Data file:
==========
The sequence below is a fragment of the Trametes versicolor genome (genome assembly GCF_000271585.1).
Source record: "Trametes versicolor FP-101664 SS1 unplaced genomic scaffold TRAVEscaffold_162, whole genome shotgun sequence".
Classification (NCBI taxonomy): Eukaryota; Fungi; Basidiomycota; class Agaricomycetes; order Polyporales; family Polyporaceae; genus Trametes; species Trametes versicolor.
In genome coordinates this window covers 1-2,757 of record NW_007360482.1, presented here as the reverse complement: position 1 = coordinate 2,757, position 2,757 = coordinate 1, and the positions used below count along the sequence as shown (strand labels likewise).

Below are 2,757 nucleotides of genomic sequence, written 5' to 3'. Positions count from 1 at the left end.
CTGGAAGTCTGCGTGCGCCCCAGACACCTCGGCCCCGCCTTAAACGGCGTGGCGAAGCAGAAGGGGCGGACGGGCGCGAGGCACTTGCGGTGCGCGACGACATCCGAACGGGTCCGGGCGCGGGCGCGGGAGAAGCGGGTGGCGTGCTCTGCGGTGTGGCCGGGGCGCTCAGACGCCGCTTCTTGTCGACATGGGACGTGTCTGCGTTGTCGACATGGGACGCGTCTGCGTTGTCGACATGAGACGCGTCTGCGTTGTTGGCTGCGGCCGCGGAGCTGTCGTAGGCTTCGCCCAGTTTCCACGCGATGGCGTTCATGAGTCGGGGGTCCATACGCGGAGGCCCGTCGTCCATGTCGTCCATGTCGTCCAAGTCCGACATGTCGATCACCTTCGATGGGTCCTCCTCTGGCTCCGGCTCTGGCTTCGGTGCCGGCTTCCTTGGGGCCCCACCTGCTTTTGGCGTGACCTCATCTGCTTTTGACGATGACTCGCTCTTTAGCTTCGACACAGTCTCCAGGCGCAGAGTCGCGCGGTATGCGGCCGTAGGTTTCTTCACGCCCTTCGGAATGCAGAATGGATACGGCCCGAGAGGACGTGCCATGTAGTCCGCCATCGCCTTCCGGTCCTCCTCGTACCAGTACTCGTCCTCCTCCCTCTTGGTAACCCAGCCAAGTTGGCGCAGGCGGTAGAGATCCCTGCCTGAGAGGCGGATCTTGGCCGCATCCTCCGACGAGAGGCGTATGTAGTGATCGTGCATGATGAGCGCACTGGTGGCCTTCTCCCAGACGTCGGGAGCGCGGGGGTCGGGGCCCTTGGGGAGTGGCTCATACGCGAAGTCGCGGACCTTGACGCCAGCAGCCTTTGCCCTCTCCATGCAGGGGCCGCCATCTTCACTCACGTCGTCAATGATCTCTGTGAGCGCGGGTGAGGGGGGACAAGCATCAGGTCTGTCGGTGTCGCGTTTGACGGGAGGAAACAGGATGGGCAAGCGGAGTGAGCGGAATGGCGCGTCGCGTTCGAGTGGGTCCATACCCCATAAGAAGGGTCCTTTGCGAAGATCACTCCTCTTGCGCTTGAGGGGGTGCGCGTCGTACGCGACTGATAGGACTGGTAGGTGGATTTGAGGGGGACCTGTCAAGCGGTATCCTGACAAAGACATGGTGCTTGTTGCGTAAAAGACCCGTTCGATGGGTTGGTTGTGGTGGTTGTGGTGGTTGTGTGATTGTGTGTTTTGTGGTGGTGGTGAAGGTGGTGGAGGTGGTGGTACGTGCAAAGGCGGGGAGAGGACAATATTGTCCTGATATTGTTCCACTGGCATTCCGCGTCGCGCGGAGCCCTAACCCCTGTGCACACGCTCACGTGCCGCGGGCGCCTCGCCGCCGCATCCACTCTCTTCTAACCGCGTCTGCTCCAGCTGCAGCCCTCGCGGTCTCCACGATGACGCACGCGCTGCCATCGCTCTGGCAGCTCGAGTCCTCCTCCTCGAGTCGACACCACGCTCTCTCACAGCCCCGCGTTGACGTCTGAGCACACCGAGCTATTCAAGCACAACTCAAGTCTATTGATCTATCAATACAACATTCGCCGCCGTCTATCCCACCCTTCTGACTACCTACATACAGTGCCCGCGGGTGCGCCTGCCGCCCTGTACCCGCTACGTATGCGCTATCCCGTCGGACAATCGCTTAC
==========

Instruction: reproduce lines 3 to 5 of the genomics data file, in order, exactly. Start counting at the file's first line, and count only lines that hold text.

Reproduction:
Classification (NCBI taxonomy): Eukaryota; Fungi; Basidiomycota; class Agaricomycetes; order Polyporales; family Polyporaceae; genus Trametes; species Trametes versicolor.
In genome coordinates this window covers 1-2,757 of record NW_007360482.1, presented here as the reverse complement: position 1 = coordinate 2,757, position 2,757 = coordinate 1, and the positions used below count along the sequence as shown (strand labels likewise).

Below are 2,757 nucleotides of genomic sequence, written 5' to 3'. Positions count from 1 at the left end.